This past week brought the seventy-two-year anniversary of the death of one of my literary idols. Lucy Maud Montgomery passed away in Toronto and left behind a loveable character with red hair and a temper, who is a big part of Canada for me. For me, Montgomery’s imagination was one-of-a-kind. It was her escape from a life of loneliness and hardship, of which I can not imagine.

A glimpse into the woman she was can be found in her journals. I have heard snippets of them in the past, but have yet to find full versions easily accessible. I guess this blog is mine. I can’t help wondering if Montgomery would have a blog if she were alive today.

I am sure she too had times of feeling like her words were rubbish, off days where nothing came out right. I think about this on just these off days in my own writing. How did she deal with those feelings of inadequacy? Where did she find the courage to move forward?

http://lucymaudmontgomery.ca/resources/

I find it again. My inspiration returns and I live to write another day. I find things about my own writing to be proud of once more. I am constantly inspired by Montgomery’s sweeping imagination and I strive to become the best writer I can be.

I have a file-in-progress on my laptop. It contains the first draft of a story I’ve had in my head, muddling around in there, begging to be written down for several years now. I saw my chance last November, when I heard about something known as NaNoWriMo or National Novel Writing Month. I am sure I had it in me all along, but this was the thing I seemed to need to offer the right amount of motivation. Of course it has been sitting there since November. I reached their fifty thousand word goal, but it is in need of an ending.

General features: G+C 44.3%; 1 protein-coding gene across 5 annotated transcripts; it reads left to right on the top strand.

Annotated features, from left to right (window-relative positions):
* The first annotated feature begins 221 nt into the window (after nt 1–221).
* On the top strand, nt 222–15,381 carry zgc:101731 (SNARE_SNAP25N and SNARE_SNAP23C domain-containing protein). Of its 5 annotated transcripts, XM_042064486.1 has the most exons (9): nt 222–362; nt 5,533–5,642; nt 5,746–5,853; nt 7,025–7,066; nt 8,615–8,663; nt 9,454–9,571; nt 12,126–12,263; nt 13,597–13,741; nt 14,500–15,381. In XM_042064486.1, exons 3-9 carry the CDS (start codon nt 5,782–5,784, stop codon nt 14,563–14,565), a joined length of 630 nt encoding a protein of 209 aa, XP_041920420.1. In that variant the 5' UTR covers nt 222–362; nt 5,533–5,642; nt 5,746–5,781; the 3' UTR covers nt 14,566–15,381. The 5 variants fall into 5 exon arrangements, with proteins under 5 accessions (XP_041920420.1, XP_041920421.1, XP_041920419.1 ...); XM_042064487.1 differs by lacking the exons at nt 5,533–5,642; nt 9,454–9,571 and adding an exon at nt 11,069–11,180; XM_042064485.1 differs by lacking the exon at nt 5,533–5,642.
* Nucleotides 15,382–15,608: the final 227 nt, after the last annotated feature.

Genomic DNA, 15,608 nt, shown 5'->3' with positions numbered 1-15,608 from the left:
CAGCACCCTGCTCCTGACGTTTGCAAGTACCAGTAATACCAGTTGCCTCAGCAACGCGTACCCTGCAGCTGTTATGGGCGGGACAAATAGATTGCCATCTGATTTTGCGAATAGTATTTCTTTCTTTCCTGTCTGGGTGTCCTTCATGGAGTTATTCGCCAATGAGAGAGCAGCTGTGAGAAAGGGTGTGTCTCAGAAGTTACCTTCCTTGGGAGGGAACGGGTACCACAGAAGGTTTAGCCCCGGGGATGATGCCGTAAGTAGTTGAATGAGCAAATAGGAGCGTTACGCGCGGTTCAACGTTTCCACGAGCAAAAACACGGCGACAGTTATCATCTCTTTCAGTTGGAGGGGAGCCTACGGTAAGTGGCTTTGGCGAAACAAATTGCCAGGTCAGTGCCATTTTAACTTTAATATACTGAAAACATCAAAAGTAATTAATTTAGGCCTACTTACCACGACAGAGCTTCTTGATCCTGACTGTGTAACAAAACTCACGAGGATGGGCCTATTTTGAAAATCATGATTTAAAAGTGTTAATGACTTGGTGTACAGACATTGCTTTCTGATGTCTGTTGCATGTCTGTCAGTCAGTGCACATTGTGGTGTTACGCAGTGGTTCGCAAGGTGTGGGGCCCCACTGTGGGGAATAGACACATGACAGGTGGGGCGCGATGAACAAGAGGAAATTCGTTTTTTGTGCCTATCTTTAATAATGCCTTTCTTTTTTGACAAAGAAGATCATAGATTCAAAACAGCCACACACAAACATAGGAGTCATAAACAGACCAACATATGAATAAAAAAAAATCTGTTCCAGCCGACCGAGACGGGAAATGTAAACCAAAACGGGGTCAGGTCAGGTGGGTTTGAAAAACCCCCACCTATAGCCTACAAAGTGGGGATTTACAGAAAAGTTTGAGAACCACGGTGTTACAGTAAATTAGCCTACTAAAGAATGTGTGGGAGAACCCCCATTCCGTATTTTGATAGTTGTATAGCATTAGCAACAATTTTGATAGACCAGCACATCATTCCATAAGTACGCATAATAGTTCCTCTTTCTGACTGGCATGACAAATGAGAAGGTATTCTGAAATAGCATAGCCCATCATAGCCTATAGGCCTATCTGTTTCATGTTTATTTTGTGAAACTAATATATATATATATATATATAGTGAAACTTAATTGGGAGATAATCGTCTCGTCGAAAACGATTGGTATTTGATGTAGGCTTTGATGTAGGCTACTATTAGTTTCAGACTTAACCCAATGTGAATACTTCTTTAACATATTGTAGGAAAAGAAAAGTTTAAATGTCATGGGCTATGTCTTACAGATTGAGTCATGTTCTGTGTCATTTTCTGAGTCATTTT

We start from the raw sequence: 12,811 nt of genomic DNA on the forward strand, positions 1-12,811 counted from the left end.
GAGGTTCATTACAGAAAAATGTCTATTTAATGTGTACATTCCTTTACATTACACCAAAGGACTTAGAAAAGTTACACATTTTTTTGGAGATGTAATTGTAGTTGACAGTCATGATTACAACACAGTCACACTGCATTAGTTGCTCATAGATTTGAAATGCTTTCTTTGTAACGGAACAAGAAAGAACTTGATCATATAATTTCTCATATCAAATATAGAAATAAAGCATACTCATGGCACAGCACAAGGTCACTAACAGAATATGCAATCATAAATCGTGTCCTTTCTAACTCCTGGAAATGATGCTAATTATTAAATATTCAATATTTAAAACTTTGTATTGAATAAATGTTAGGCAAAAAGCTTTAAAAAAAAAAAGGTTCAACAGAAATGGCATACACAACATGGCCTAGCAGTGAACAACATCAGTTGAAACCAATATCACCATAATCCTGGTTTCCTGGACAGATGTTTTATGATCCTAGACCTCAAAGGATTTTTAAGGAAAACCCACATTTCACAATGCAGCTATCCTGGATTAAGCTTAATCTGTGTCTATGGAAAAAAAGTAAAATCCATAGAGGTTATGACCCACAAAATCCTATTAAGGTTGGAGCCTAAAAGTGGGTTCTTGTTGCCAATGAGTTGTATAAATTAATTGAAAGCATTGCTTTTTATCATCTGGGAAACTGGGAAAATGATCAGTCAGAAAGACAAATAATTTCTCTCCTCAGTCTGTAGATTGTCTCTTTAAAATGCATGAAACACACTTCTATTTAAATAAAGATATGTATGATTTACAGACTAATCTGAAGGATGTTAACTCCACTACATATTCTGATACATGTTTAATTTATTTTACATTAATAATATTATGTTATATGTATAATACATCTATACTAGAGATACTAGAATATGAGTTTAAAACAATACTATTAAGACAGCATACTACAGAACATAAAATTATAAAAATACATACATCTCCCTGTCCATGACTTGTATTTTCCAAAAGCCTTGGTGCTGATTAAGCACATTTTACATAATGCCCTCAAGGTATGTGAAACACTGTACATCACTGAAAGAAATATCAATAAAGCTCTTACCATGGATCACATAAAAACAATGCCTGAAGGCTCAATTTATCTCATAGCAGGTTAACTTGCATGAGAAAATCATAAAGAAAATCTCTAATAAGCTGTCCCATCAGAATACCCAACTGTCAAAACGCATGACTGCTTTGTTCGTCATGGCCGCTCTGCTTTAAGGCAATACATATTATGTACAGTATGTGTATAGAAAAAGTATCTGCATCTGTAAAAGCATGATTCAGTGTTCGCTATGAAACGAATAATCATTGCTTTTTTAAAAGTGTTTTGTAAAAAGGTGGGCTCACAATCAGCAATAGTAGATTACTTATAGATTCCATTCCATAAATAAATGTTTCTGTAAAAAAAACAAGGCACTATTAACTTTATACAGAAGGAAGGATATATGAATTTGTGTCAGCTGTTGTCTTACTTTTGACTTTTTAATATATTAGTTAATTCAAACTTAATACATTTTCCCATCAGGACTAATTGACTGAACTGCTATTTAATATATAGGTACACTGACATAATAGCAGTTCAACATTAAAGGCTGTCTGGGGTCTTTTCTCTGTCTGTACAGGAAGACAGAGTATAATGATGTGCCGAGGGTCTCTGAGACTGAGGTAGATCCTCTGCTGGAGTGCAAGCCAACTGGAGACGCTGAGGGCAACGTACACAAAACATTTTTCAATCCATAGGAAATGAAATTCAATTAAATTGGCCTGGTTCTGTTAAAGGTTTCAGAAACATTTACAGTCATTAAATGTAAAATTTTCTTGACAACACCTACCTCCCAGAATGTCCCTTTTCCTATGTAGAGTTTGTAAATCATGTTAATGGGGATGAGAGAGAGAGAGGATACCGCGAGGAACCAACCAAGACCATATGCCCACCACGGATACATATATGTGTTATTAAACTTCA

I planned, from the start, to post bits of my NaNoWriMo 2014 novel in progress on Fiction Fridays, but yesterday I chickened out. I read the first few paragraphs to myself and cringed, not ever-so-slightly. I just couldn’t post them.

I guess that’s how it goes sometimes, for writers. I am sure others feel the same way with their own artistic interests. I have the NANO swag now, but my story felt unworthy. Just one of those days or the truth; sometimes it’s hard to tell.

I still plan on posting it, in the weeks to come of course. I am not sure how happy with it I am, seeing as it’s the first try. I recently heard an excellent term used when describing that awful pieced-together attempt: Franken-Draft. I could immediately relate to this image.

In a few weeks I will have some new photos of myself for this blog, the benefit of having a talented photographer in the family. I know he can understand what I speak of here.

Just one of those days…

“I cannot remember the time when I was not writing or when I did not mean to be an author.” – L.M. Montgomery